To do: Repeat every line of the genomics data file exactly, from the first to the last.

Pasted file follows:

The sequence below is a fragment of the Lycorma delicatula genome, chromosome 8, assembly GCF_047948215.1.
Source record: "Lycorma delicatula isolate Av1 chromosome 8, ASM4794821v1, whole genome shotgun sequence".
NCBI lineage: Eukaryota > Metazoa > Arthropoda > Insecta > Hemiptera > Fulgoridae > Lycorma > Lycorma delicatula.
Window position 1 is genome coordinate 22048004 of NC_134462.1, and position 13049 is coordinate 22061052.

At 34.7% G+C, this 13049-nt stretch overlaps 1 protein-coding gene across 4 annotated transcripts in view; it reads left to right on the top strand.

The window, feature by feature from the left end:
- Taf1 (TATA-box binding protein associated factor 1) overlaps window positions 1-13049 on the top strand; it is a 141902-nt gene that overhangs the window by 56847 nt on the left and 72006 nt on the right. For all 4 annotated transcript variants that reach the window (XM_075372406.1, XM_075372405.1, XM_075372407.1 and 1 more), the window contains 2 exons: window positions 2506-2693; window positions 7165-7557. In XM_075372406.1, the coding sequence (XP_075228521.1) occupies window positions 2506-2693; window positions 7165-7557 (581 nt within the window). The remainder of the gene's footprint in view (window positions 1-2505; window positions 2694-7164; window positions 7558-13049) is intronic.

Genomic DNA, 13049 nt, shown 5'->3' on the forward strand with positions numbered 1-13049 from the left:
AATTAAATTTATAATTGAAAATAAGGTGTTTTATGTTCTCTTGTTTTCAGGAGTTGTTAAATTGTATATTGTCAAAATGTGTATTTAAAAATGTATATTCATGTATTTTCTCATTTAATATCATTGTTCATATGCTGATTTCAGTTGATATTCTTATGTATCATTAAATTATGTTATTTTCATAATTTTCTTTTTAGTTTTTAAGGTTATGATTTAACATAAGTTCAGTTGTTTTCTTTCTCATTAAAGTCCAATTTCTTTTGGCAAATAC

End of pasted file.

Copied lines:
The sequence below is a fragment of the Lycorma delicatula genome, chromosome 8, assembly GCF_047948215.1.
Source record: "Lycorma delicatula isolate Av1 chromosome 8, ASM4794821v1, whole genome shotgun sequence".
NCBI lineage: Eukaryota > Metazoa > Arthropoda > Insecta > Hemiptera > Fulgoridae > Lycorma > Lycorma delicatula.
Window position 1 is genome coordinate 22048004 of NC_134462.1, and position 13049 is coordinate 22061052.

At 34.7% G+C, this 13049-nt stretch overlaps 1 protein-coding gene across 4 annotated transcripts in view; it reads left to right on the top strand.

The window, feature by feature from the left end:
- Taf1 (TATA-box binding protein associated factor 1) overlaps window positions 1-13049 on the top strand; it is a 141902-nt gene that overhangs the window by 56847 nt on the left and 72006 nt on the right. For all 4 annotated transcript variants that reach the window (XM_075372406.1, XM_075372405.1, XM_075372407.1 and 1 more), the window contains 2 exons: window positions 2506-2693; window positions 7165-7557. In XM_075372406.1, the coding sequence (XP_075228521.1) occupies window positions 2506-2693; window positions 7165-7557 (581 nt within the window). The remainder of the gene's footprint in view (window positions 1-2505; window positions 2694-7164; window positions 7558-13049) is intronic.

Genomic DNA, 13049 nt, shown 5'->3' on the forward strand with positions numbered 1-13049 from the left:
AATTAAATTTATAATTGAAAATAAGGTGTTTTATGTTCTCTTGTTTTCAGGAGTTGTTAAATTGTATATTGTCAAAATGTGTATTTAAAAATGTATATTCATGTATTTTCTCATTTAATATCATTGTTCATATGCTGATTTCAGTTGATATTCTTATGTATCATTAAATTATGTTATTTTCATAATTTTCTTTTTAGTTTTTAAGGTTATGATTTAACATAAGTTCAGTTGTTTTCTTTCTCATTAAAGTCCAATTTCTTTTGGCAAATAC